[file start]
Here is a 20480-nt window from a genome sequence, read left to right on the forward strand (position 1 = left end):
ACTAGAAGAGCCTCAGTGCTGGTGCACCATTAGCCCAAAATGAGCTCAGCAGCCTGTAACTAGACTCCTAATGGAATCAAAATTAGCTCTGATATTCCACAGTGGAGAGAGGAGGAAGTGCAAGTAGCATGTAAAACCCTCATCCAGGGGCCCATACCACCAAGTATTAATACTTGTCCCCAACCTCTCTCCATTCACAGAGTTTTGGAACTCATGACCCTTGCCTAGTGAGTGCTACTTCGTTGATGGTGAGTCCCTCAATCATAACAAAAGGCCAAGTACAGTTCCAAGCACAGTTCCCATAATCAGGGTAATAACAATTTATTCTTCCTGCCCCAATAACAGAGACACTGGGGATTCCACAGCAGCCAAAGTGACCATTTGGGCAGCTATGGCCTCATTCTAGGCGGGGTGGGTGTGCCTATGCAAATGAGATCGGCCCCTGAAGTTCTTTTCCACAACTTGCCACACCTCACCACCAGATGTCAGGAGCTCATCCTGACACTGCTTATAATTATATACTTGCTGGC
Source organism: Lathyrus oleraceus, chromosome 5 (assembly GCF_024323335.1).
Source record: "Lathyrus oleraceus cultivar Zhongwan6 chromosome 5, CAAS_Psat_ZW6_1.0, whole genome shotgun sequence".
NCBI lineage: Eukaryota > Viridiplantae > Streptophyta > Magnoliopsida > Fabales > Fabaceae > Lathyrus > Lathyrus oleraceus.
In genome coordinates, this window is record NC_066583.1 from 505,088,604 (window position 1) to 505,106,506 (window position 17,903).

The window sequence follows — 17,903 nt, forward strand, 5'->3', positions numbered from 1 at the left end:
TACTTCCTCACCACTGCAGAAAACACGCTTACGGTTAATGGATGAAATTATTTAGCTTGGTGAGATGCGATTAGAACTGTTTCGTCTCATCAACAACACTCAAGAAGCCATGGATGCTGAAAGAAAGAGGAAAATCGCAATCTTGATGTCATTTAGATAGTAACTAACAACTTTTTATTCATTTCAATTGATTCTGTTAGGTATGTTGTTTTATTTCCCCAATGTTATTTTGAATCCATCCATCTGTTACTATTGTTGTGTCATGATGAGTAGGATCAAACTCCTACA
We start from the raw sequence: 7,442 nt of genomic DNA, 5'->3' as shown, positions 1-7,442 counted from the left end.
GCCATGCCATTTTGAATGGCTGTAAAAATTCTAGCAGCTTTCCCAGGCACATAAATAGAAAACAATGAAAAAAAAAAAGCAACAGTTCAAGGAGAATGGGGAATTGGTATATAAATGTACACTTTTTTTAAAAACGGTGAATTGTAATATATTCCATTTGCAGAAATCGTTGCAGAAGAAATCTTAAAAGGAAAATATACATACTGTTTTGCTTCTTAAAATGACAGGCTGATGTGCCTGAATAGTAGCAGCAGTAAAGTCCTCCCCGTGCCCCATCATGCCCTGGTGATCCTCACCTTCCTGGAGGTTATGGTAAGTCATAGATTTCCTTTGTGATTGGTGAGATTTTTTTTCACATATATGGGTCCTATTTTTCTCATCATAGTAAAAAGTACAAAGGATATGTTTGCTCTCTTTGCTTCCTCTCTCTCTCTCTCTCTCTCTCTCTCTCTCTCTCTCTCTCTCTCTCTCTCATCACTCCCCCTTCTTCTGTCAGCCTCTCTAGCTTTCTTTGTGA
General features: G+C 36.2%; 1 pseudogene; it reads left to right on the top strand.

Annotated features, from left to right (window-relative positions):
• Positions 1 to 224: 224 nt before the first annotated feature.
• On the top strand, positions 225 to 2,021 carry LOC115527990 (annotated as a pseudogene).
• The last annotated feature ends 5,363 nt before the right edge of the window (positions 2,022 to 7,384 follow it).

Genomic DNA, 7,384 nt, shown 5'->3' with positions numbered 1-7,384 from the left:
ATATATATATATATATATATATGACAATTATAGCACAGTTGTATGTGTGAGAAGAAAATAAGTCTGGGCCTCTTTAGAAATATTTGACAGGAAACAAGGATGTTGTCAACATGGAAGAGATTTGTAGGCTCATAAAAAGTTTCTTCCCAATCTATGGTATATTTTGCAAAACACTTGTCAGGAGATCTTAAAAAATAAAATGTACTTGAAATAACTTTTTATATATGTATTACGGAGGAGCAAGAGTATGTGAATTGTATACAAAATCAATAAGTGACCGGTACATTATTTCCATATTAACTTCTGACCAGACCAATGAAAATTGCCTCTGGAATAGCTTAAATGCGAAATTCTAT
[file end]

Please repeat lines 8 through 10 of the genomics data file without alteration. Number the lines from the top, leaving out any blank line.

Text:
TACTTCCTCACCACTGCAGAAAACACGCTTACGGTTAATGGATGAAATTATTTAGCTTGGTGAGATGCGATTAGAACTGTTTCGTCTCATCAACAACACTCAAGAAGCCATGGATGCTGAAAGAAAGAGGAAAATCGCAATCTTGATGTCATTTAGATAGTAACTAACAACTTTTTATTCATTTCAATTGATTCTGTTAGGTATGTTGTTTTATTTCCCCAATGTTATTTTGAATCCATCCATCTGTTACTATTGTTGTGTCATGATGAGTAGGATCAAACTCCTACA
We start from the raw sequence: 7,442 nt of genomic DNA, 5'->3' as shown, positions 1-7,442 counted from the left end.
GCCATGCCATTTTGAATGGCTGTAAAAATTCTAGCAGCTTTCCCAGGCACATAAATAGAAAACAATGAAAAAAAAAAAGCAACAGTTCAAGGAGAATGGGGAATTGGTATATAAATGTACACTTTTTTTAAAAACGGTGAATTGTAATATATTCCATTTGCAGAAATCGTTGCAGAAGAAATCTTAAAAGGAAAATATACATACTGTTTTGCTTCTTAAAATGACAGGCTGATGTGCCTGAATAGTAGCAGCAGTAAAGTCCTCCCCGTGCCCCATCATGCCCTGGTGATCCTCACCTTCCTGGAGGTTATGGTAAGTCATAGATTTCCTTTGTGATTGGTGAGATTTTTTTTCACATATATGGGTCCTATTTTTCTCATCATAGTAAAAAGTACAAAGGATATGTTTGCTCTCTTTGCTTCCTCTCTCTCTCTCTCTCTCTCTCTCTCTCTCTCTCTCTCTCTCTCTCTCTCATCACTCCCCCTTCTTCTGTCAGCCTCTCTAGCTTTCTTTGTGA